Class Action Lawsuits Filed Against Bank of America (NYSE:BAC), Wachovia (NYSE:WFC), U.S. Bank (NYSE:USB), JPMorgan Chase (NYSE:JPM) and Citibank (NYSE:C) Over Overdraft Fee Policiesby Gary , October 21st, 2009
It was inevitable in the current economic climate and banking bailouts that consumers would vent their anger toward the banks on anything that frustrates over doing business with them, and that’s the case with a series of class action lawsuits filed against Bank of America (NYSE:BAC), Wachovia (NYSE:WFC), U.S. Bank (NYSE:USB), JPMorgan Chase (NYSE:JPM) and Citibank (NYSE:C) over overdraft fee policies.
These lawsuits have been consolidated in the United States District Court for the Southern District of Florida in Miami, and will be heard by Judge James Lawrence King.
Although I don’t have any sympathy for those who want free loans from their banks, which an overdraft fee addresses, I do think it’s a bad practice and unwise for the banks to continue to assess these fees in the midst of the extraordinarily difficult economic time we live. That’s just begging for a bunch of lawsuits, which they now have on their hands.
In some press releases, the most recent announcing the consolidation of the class action lawsuits, they use inflammatory rhetoric to make the banks out to be these evil, bad guys. But the problem with that is the majority of consumers don’t overdraft their checking accounts, and so why should others be treated differently when they do, when they’re being irresponsible.
For example, in this press release from lawyers, they’re attempting to demonize the overdraft practice by using examples of consumers who do it several times and then being hit with $35 overdraft fees for each transaction over a very short period of time. Why should that be something to sympathize with when it’s not only poor management, but irresponsible behavior, as they know they’re doing it, and the idea that they’re clueless as to being assessed fees is dubious at best, and in many cases outright dishonest. It’s like getting ticketed in a no parking zone or allowing the meter to run out. They know it, they’re just hoping they can get away with it.
On the banks’ side of it, they should be sure to communicate to their customers about overdraft fees and the inclusion of an overdraft part of their checking account, which keeps them from embarrassing situatons where their bank cards are declined in public places after making some type of buying decision.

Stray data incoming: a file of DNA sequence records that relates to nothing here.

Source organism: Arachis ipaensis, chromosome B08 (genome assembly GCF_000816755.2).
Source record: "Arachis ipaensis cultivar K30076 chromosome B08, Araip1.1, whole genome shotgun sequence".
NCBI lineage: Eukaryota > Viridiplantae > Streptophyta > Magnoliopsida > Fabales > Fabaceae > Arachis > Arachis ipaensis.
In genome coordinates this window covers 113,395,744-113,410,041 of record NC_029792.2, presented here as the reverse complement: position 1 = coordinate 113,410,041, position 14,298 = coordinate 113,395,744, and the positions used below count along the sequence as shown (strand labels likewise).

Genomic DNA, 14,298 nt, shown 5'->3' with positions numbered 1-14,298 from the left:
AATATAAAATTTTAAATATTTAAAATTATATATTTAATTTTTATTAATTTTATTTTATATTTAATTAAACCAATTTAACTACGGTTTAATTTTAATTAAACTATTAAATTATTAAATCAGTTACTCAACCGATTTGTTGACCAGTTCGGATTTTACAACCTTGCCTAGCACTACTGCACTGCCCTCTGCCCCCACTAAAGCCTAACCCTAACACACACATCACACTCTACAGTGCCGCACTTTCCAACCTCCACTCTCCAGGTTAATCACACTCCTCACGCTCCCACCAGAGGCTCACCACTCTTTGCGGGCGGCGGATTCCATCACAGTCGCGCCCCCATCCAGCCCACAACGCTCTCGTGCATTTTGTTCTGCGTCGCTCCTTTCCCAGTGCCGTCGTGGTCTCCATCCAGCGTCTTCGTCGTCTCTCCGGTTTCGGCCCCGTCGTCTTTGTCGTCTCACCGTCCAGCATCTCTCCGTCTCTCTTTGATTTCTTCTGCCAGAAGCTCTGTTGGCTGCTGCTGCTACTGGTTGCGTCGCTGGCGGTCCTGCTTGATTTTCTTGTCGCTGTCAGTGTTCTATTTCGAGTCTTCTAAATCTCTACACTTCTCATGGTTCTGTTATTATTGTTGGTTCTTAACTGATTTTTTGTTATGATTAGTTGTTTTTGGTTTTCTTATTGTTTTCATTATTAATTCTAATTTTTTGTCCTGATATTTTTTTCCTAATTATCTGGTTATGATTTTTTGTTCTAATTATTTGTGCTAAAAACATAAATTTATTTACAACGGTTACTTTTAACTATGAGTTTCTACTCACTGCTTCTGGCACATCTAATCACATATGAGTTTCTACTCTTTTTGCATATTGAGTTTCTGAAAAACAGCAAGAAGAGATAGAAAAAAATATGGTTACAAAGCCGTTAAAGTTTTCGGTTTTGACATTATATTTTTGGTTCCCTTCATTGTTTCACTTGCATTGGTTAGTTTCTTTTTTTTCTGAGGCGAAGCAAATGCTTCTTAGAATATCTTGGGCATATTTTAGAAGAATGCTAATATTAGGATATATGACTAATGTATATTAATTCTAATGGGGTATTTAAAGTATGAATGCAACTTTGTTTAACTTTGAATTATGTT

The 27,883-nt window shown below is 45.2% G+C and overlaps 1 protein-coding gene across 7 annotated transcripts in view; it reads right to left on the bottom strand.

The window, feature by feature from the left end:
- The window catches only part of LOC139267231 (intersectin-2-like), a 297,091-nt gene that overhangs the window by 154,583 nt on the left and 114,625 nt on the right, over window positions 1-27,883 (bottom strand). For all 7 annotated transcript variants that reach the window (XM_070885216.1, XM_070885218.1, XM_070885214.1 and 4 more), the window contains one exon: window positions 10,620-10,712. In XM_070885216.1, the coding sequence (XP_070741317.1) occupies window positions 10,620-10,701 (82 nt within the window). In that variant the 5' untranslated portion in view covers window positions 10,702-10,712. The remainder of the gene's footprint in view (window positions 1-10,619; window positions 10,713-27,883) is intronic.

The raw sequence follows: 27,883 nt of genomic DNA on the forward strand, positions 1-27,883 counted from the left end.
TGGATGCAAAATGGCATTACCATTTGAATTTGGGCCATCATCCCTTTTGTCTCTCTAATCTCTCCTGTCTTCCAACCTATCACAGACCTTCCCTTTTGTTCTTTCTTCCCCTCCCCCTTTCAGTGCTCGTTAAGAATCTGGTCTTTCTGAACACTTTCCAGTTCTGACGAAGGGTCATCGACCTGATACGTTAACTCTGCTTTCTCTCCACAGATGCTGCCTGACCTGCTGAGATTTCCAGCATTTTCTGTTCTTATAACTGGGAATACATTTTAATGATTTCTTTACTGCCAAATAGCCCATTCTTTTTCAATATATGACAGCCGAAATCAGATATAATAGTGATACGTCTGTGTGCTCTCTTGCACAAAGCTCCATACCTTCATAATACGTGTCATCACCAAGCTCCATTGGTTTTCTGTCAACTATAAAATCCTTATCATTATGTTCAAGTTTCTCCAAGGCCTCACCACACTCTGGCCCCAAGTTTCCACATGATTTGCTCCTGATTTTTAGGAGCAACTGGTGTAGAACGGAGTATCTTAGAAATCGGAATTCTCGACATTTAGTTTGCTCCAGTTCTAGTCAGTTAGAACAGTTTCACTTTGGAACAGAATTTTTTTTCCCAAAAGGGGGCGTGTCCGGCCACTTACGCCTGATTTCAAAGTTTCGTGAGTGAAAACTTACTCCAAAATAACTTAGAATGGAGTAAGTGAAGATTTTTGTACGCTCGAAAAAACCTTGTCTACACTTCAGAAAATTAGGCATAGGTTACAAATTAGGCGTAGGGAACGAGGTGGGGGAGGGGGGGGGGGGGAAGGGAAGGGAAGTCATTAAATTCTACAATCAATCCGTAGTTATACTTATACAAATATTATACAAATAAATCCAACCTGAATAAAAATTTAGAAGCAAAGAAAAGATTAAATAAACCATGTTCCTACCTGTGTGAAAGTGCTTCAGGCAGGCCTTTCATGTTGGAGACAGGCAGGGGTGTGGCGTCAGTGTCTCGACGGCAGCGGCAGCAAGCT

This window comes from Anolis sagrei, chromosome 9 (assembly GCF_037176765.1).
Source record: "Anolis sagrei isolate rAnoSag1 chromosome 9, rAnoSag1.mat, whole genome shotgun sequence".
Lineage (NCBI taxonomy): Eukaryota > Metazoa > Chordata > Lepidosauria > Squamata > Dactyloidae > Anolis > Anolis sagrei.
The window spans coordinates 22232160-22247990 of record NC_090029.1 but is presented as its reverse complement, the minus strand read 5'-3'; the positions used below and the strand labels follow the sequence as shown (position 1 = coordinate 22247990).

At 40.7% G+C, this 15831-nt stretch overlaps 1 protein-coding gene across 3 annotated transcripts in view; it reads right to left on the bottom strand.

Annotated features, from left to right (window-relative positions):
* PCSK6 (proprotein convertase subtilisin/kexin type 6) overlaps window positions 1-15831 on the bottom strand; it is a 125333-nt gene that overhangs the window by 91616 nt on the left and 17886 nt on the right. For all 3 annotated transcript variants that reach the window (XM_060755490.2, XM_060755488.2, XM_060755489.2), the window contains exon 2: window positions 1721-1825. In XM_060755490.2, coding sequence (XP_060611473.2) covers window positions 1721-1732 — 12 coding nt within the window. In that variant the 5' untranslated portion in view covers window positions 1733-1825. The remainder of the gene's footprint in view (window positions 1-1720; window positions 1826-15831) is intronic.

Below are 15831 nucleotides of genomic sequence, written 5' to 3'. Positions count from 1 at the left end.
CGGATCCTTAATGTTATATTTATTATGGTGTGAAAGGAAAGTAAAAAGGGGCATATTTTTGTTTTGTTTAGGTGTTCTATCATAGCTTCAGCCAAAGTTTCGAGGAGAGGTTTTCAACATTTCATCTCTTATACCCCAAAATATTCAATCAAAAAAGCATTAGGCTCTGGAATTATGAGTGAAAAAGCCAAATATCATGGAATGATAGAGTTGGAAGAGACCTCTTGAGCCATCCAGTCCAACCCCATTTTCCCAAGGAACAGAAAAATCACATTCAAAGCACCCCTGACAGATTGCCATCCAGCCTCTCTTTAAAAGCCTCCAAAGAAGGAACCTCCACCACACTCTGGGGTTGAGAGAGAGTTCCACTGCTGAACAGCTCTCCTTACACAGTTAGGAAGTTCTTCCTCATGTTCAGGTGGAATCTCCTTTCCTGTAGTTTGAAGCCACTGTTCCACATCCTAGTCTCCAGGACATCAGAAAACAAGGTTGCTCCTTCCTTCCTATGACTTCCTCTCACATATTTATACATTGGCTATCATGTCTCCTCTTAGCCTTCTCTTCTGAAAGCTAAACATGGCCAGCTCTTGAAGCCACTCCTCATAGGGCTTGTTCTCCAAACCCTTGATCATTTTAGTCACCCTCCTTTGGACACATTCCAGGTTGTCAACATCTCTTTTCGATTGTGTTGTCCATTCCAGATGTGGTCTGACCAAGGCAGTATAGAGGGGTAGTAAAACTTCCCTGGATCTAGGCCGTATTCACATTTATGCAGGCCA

In the end though, the only ones that may win in this will be the lawyers (assuming there is a victory), as those with overdraft fees won’t be compensated for much in a class action award or settlement. And if they do have high fees, what does that say about the continual use of their account without having any money in it, while the rest of us manage our finances successfully?
I’m leery of this because many people know they can make accusations against the banks which will be sympathized with during the existing economic difficulties. In normal economic times consumers would wonder about these people who think they can borrow money for free without compensating the banks, which is what an overdraft essentially is: a loan.
Of course the problem with the banks is they’re struggling to generate profits, and these fees have been a large part of generating income over the years.
But with the acceptance of government bailout money, they should have known that this would happen, and made at minimum temporary efforts to cut back on overdraft fees until the economy turned around and people began to forget how they were soaked to save the banks.
My conclusion in this is both sides are at fault, and while I can’t see the merit of these class action lawsuits, I understand the frustration behind them, whether it’s a faux frustration or not.
Either way, the lawyers know they have a great chance at a big pay day, and their aggressive press releases show they are pushing hard to sway public opinion to the negative side in order to get a strong settlement with the banks to keep more negative public sentiment from growing toward them.